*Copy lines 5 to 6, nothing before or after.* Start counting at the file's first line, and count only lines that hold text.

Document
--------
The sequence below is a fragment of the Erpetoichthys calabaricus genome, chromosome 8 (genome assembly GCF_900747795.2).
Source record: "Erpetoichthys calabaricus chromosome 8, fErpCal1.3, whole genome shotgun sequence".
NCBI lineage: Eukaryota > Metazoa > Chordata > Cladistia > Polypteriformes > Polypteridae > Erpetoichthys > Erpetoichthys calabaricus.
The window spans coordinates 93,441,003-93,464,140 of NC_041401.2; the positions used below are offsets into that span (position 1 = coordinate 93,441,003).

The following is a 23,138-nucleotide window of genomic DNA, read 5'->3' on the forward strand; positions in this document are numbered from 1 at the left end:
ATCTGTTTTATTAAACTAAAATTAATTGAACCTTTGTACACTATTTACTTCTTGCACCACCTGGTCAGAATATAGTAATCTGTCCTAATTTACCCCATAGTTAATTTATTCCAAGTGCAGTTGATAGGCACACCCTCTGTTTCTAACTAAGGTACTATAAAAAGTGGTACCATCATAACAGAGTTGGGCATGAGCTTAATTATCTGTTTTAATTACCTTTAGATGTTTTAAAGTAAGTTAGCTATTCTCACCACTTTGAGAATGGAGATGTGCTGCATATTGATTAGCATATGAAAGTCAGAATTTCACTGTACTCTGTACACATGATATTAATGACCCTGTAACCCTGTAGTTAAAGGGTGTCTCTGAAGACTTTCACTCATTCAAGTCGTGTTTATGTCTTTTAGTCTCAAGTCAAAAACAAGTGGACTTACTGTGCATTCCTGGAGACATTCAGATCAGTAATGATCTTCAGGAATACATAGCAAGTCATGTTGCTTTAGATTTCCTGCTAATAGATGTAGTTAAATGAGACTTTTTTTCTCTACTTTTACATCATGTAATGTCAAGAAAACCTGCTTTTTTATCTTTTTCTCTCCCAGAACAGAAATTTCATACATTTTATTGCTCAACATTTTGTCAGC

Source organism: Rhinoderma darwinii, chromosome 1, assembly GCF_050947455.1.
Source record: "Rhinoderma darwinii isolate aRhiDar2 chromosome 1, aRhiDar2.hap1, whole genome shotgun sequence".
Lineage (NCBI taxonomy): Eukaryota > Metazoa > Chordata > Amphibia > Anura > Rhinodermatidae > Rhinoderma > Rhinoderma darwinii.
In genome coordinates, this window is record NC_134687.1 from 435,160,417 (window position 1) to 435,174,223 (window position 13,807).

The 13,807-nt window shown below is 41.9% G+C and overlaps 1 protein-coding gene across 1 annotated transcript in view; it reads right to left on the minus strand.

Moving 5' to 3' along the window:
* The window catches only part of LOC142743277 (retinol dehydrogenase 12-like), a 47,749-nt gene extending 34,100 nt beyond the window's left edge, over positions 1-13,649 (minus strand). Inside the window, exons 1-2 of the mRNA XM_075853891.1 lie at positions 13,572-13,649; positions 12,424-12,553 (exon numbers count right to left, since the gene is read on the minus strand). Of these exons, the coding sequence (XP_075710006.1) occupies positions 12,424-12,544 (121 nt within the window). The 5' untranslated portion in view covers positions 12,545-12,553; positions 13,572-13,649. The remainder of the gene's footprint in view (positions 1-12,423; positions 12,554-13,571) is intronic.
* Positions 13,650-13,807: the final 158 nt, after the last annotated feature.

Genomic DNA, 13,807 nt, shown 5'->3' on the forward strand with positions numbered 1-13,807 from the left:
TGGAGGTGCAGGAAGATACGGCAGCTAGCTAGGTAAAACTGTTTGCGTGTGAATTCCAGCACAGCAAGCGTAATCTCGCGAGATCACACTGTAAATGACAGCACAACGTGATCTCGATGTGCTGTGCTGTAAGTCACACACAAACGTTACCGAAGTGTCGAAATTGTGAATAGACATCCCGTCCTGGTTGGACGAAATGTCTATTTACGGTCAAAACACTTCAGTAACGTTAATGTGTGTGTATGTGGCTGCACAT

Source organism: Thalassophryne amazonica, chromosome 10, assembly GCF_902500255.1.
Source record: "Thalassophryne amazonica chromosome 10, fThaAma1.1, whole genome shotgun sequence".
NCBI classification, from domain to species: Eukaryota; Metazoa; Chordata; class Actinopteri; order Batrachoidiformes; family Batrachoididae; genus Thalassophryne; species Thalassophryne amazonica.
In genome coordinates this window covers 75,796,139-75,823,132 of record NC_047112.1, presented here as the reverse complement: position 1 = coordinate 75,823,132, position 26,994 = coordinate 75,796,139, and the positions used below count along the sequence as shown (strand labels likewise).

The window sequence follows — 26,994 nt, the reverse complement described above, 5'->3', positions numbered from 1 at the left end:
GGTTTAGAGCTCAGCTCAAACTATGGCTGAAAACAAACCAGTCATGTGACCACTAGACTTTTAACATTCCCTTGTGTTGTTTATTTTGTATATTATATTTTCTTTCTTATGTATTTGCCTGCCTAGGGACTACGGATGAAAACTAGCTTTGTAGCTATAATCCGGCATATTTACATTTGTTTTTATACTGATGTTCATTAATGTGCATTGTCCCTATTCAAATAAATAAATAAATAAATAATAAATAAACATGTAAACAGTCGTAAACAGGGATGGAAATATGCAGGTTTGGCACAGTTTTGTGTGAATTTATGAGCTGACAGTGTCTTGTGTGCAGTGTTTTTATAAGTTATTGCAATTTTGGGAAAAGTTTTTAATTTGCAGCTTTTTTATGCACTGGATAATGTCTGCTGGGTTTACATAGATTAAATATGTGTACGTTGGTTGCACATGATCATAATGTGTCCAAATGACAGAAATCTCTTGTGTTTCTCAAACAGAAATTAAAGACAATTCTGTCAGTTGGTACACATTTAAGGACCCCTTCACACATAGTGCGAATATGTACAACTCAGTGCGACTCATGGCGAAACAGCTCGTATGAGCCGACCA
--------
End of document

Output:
The following is a 23,138-nucleotide window of genomic DNA, read 5'->3' on the forward strand; positions in this document are numbered from 1 at the left end:
ATCTGTTTTATTAAACTAAAATTAATTGAACCTTTGTACACTATTTACTTCTTGCACCACCTGGTCAGAATATAGTAATCTGTCCTAATTTACCCCATAGTTAATTTATTCCAAGTGCAGTTGATAGGCACACCCTCTGTTTCTAACTAAGGTACTATAAAAAGTGGTACCATCATAACAGAGTTGGGCATGAGCTTAATTATCTGTTTTAATTACCTTTAGATGTTTTAAAGTAAGTTAGCTATTCTCACCACTTTGAGAATGGAGATGTGCTGCATATTGATTAGCATATGAAAGTCAGAATTTCACTGTACTCTGTACACATGATATTAATGACCCTGTAACCCTGTAGTTAAAGGGTGTCTCTGAAGACTTTCACTCATTCAAGTCGTGTTTATGTCTTTTAGTCTCAAGTCAAAAACAAGTGGACTTACTGTGCATTCCTGGAGACATTCAGATCAGTAATGATCTTCAGGAATACATAGCAAGTCATGTTGCTTTAGATTTCCTGCTAATAGATGTAGTTAAATGAGACTTTTTTTCTCTACTTTTACATCATGTAATGTCAAGAAAACCTGCTTTTTTATCTTTTTCTCTCCCAGAACAGAAATTTCATACATTTTATTGCTCAACATTTTGTCAGC